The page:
What are the Basic Terminology of Communication system

A device which converts one form of energy into another is termed as a transducer. Signal, Analog, Digital, Noise, Transmitter, Receiver, Attenuation

What are the Basic Terminology of Communication system?

Components of Communication system

To understand the principles underlying any communication, let us first define the following basic terms :

(A) Transducer

Any device which converts one form of energy into another is termed as a transducer. An electrical transducer in a communication system may be defined as a device that converts some physical variables like pressure, temperature, force, displacement etc., into corresponding variations in the electrical signal at its output. Microphone and solar cell are examples of transducer.

(B) Signal

A signal is an information converted in electrical form which is suitable for transmission. Signals can be either analog or digital as explained below:

(i) Analog

Signals are continuous variation of voltage/current and they are essentially single valued functions of time. A sinusoidal wave signal is a fundamental analog signal.All analog signals can be fully understood in terms of their sine wave components. Sound and picture signals in TV are analog in nature.

(ii) Digital

Signal are those which can take only discrete stepwise values. In digital electronics, we generally follow the binary system that employs just two levels of a signal, '0' and '1'.

There are several coding schemes useful for digital communication. They employ suitable combinations of number systems such as the binary coded decimal (BCD). American Standard Code for Information Interchange (ASCII) is a universally popular digital code to represent numbers, letters and certain characters.

(C) Noise

Noise means the unwanted signals which tend to disturb the transmission and processing of message signals in a communication system.

(D) Transmitter

A transmitter processes the incoming message signal so as to make it suitable for transmission through a chennal and subsequent reception.

(E) Receiver

A receiver extracts the desired message signals from the received signals at the chennal output and after converting them into their original forms delivers them to the information users.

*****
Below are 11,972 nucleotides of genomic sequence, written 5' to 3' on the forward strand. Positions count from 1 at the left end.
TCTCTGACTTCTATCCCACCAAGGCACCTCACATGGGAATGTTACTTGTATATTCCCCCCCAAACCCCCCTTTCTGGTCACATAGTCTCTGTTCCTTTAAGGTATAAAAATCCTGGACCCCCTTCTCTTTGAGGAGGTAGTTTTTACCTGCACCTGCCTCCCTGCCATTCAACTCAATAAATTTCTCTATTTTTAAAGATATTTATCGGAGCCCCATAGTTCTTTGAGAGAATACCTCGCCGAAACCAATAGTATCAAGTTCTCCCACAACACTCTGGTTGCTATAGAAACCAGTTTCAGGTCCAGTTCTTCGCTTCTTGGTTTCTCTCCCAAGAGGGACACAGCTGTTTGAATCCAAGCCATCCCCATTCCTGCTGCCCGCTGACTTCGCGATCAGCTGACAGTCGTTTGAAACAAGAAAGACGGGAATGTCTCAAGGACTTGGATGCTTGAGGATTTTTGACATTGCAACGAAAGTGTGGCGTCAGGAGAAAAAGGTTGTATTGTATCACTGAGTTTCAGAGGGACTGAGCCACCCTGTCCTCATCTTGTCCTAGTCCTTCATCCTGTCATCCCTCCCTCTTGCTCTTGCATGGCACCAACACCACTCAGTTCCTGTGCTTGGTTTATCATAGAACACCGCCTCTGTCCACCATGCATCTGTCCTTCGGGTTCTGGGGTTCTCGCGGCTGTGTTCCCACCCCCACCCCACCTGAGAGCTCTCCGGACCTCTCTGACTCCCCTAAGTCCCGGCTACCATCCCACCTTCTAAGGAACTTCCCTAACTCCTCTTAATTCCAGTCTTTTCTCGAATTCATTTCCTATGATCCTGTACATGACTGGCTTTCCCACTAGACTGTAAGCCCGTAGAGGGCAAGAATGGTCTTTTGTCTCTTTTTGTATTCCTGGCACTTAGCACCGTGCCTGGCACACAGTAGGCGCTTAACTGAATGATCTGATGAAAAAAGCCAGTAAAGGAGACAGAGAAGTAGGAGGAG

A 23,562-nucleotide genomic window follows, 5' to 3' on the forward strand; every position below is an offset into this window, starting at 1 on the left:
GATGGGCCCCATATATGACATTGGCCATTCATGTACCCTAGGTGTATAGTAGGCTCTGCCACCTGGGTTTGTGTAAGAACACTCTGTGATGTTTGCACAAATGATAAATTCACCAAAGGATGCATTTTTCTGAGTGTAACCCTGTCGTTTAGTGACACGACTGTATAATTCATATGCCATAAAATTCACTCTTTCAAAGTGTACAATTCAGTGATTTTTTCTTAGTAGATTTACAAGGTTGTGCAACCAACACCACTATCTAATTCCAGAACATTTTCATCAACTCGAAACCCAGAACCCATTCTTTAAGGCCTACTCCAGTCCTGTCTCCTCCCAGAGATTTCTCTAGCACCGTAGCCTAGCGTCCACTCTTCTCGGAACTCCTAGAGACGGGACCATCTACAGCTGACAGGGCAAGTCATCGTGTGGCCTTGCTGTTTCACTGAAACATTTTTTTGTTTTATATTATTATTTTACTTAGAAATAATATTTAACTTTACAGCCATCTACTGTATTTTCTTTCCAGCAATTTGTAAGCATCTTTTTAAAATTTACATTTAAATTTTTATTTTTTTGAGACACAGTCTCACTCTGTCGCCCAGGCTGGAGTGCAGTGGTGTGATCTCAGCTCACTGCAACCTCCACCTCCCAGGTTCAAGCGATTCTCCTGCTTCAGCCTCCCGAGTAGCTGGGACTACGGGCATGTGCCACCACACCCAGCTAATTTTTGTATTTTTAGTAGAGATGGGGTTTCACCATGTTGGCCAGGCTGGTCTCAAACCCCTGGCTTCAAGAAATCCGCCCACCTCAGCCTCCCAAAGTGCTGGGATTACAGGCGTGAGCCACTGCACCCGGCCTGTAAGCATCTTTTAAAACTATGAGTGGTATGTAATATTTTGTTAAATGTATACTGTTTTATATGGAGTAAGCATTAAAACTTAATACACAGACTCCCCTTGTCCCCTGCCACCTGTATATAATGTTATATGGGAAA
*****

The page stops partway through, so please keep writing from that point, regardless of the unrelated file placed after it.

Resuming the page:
(F) Attenuation

When a signal is propagated through a medium, its strength goes on gradually decreasing. The loss of strength of a signal, while propagating through a medium, is called attenuation.

(G) Amplification

Amplification is the process of increasing the Amplitude/strength of a signal using a suitable electronic circuit called the Amplifier. Amplification is done at a place between the source and the destination whenever signal strength becomes weaker than the required strength.

(H) Range

The range of a communication system is the largest distance between a source and a destination upto which the signal is received with sufficient strength.

(I) Bandwidth

Bandwidth refers to the frequency range over which an equipment operates or the portion of the spectrum occupied by the signal.

(J) Repeater

A repeater is a combination of a receiver and a transmitter. A repeater picks up the signal from the transmitter, amplifies it and retransmits it to the receiver either with or without change in carrier frequency. Repeater are commonly used to extend the range of a communication system.

(K) Modulation

The process by which some characteristics of high frequency wave such as Amplitude, frequency or phase is altered in accordance with the intensity of the signal is known as modulation.

(L) Demodulation

It is the reverse process of modulation. Thus, demodulation is the process of retrieval of information from the modulated-carrier wave at the receiver stage.

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